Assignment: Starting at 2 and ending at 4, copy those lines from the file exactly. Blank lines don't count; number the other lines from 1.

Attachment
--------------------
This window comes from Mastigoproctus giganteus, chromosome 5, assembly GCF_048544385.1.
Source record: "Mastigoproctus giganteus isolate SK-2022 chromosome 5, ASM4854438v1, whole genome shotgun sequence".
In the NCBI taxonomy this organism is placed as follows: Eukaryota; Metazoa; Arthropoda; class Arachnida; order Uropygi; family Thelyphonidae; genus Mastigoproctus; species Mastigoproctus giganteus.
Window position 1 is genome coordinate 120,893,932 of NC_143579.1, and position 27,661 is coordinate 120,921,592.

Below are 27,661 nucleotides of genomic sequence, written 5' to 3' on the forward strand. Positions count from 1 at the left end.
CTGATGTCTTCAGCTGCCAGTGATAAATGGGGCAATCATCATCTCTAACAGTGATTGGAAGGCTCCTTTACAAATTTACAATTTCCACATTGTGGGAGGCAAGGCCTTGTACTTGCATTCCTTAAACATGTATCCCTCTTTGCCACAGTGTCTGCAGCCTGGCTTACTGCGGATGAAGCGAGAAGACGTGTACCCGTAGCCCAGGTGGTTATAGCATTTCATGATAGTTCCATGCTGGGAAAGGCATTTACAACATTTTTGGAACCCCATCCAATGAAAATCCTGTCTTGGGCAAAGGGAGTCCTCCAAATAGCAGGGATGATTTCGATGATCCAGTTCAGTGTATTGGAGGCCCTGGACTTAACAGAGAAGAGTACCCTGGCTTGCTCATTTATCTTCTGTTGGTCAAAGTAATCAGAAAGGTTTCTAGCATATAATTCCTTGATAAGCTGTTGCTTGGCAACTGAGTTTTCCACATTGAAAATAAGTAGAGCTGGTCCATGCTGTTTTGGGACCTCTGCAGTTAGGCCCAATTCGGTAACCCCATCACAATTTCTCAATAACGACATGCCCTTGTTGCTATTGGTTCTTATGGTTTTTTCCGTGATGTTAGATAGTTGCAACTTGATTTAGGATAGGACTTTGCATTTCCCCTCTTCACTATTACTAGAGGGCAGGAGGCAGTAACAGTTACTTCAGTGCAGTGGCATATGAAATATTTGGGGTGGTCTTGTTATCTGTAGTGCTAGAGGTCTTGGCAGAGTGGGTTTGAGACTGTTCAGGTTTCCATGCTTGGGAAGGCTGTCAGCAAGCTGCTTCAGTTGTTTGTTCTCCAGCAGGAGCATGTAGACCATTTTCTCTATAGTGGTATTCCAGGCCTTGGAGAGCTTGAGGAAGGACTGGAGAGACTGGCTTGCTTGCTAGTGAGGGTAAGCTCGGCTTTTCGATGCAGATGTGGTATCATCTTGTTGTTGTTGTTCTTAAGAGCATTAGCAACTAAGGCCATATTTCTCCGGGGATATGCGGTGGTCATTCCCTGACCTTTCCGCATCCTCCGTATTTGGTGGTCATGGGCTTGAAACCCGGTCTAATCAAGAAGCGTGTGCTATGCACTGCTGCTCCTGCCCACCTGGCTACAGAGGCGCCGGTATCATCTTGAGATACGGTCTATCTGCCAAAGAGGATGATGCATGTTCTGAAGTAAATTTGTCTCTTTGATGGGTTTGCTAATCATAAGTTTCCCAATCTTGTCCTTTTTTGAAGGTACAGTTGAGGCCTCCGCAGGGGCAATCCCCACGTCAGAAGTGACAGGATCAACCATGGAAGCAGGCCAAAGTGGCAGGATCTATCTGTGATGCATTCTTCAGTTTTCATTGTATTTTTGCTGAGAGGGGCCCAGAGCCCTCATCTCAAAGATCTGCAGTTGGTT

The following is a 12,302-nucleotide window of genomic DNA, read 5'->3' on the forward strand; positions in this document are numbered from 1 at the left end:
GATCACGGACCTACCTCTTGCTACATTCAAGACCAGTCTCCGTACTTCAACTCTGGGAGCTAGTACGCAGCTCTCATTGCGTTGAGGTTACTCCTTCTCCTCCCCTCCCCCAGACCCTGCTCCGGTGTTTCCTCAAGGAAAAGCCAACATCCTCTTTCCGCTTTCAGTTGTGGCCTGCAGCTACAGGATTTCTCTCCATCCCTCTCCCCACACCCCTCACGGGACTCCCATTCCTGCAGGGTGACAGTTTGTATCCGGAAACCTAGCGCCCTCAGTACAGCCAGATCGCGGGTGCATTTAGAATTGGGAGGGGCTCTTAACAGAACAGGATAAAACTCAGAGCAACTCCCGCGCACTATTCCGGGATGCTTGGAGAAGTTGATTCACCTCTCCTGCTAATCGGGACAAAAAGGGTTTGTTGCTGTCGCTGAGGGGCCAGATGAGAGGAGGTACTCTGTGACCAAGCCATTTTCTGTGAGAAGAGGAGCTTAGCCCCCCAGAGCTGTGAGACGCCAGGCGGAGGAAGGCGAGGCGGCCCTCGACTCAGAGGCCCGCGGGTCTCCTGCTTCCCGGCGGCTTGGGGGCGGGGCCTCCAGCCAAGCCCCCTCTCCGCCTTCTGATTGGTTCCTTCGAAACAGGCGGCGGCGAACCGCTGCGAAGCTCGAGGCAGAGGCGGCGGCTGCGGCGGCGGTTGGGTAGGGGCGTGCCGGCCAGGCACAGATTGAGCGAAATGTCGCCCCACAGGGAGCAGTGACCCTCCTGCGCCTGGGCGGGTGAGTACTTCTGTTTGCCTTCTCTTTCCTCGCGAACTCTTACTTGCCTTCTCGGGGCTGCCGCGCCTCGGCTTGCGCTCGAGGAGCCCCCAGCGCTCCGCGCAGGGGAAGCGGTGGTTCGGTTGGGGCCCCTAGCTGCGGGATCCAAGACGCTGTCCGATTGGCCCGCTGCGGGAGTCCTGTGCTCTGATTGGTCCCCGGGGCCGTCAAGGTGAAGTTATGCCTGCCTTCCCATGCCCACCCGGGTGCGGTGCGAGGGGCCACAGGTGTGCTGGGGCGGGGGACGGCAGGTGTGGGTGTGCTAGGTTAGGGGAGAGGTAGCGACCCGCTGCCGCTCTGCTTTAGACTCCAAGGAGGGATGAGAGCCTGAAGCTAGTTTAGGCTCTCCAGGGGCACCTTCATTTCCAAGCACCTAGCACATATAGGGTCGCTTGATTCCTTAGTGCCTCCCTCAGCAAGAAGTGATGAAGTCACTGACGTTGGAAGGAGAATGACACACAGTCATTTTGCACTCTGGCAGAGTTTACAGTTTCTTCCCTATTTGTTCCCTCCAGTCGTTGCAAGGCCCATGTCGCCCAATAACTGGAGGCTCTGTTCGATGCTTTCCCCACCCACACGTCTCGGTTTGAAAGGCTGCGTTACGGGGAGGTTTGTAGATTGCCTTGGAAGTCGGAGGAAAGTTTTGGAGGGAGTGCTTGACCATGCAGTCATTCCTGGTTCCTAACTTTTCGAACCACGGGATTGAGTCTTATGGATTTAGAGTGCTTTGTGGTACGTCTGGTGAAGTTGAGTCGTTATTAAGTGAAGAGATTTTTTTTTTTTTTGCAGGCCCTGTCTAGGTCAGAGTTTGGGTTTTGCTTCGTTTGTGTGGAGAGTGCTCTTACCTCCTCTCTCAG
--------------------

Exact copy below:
Source record: "Mastigoproctus giganteus isolate SK-2022 chromosome 5, ASM4854438v1, whole genome shotgun sequence".
In the NCBI taxonomy this organism is placed as follows: Eukaryota; Metazoa; Arthropoda; class Arachnida; order Uropygi; family Thelyphonidae; genus Mastigoproctus; species Mastigoproctus giganteus.
Window position 1 is genome coordinate 120,893,932 of NC_143579.1, and position 27,661 is coordinate 120,921,592.